Recently Andy Weir, whose bestselling novel “The Martian” became a smash hit movie starring Matt Damon, was at the San Diego Comic-Con during which he opened his mind concerning his next novel. The book, as yet untitled, will be set in a city on the moon and will feature a female career criminal. Weir also revealed that he has not only researched the science and technology aspects of building a city on another world, but also the social and economic implications. But he also suggested that some of that research will not appear in the novel if it gets in the way of telling the story.

When imagining a future of space colonies, many futurists neglect the economic aspects of cities on the moon or settlements on Mars.

Communities have to make economic sense, which is why so many of them are built on sea coasts, along rivers, and trade routes. They have to attract business activity to thrive and grow.

One might hope that Weir, if he does not incorporate his research into the story, will reveal it in a separate essay. With interest increasing in the commercial development of the moon and other worlds, that kind of insight would be invaluable to business entrepreneurs and government policy planners. If the moon is to be brought into Earth’s economic sphere of influence, Weir’s thoughts on the matter would be welcome.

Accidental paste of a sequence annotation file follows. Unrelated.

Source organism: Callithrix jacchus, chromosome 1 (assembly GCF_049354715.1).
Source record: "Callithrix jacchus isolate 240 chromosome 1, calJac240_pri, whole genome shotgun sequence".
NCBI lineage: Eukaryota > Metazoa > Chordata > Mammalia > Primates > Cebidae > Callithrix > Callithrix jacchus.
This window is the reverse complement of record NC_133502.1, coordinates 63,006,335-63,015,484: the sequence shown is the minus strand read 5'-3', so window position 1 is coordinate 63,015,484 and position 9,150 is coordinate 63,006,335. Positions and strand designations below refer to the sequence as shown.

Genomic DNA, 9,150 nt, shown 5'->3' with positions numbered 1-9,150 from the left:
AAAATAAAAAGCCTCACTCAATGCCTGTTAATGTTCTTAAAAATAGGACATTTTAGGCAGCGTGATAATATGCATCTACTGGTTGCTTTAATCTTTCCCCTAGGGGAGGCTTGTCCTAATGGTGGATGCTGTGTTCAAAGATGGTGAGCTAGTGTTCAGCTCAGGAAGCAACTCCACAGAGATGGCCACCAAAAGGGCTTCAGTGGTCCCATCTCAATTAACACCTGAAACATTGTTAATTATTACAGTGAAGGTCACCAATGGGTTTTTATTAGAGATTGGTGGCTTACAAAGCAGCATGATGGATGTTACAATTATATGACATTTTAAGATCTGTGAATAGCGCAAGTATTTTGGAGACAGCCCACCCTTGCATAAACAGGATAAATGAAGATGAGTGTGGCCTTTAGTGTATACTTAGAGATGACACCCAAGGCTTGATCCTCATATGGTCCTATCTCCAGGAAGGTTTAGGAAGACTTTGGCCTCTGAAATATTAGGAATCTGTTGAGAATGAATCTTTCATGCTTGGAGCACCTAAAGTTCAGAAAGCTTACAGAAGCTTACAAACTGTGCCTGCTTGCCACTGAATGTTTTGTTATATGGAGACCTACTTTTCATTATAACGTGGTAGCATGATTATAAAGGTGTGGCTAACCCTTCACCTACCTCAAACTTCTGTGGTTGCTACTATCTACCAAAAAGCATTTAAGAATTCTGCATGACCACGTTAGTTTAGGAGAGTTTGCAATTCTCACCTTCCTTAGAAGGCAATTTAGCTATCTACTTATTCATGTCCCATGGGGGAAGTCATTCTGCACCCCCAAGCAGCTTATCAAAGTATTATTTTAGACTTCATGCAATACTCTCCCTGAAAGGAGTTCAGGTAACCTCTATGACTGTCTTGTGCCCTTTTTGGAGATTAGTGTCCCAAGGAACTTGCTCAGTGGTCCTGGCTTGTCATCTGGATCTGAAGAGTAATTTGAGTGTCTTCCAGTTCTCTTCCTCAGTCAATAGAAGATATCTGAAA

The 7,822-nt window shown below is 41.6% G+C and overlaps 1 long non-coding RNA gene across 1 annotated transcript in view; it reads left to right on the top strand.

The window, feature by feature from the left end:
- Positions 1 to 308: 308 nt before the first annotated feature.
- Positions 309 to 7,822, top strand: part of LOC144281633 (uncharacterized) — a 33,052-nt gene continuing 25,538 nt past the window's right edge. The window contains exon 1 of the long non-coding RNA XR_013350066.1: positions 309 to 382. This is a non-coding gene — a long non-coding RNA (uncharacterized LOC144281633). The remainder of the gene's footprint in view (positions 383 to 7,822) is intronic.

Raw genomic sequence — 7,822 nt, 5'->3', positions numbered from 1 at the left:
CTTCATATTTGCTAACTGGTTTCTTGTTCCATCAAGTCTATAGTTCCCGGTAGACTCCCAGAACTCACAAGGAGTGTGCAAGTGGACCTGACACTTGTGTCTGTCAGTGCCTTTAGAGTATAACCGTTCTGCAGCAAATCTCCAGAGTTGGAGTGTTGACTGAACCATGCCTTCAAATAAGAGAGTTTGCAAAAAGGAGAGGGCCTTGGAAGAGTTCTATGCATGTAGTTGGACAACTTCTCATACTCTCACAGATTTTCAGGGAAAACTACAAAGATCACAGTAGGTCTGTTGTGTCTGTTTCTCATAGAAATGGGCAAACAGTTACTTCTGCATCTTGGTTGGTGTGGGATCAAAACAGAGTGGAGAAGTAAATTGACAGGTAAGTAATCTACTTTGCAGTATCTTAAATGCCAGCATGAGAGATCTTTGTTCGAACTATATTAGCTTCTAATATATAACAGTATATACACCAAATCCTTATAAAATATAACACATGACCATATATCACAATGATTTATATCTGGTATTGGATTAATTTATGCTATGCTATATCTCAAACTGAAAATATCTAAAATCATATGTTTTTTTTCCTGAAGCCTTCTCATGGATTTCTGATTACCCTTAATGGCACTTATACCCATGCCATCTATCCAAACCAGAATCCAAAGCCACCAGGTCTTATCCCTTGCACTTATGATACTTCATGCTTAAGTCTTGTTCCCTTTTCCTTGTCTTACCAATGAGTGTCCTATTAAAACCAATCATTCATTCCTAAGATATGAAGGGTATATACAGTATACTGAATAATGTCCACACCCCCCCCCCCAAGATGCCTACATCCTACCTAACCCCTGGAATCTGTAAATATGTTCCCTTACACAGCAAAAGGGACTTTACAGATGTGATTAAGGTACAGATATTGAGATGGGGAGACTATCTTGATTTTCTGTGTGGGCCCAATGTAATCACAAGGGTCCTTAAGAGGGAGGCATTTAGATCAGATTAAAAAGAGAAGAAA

One suspects that a city on the moon would first and foremost be a port. Rocket fuel that has been refined from water would be shipped up to refueling stations in lunar orbit or one of the Lagrange points.

Helium 3 would be sent to Earth. Other raw materials that have been mined from the moon would go to space manufacturing facilities. In return, the moon city would import goods that cannot be readily manufactured on site.

All sorts of supporting businesses, from banks to dive bars, would grow up around the port. Thus the first community of humans would be created beyond the Earth.

The closing question is, when is the movie coming out and who is going to play the female criminal?

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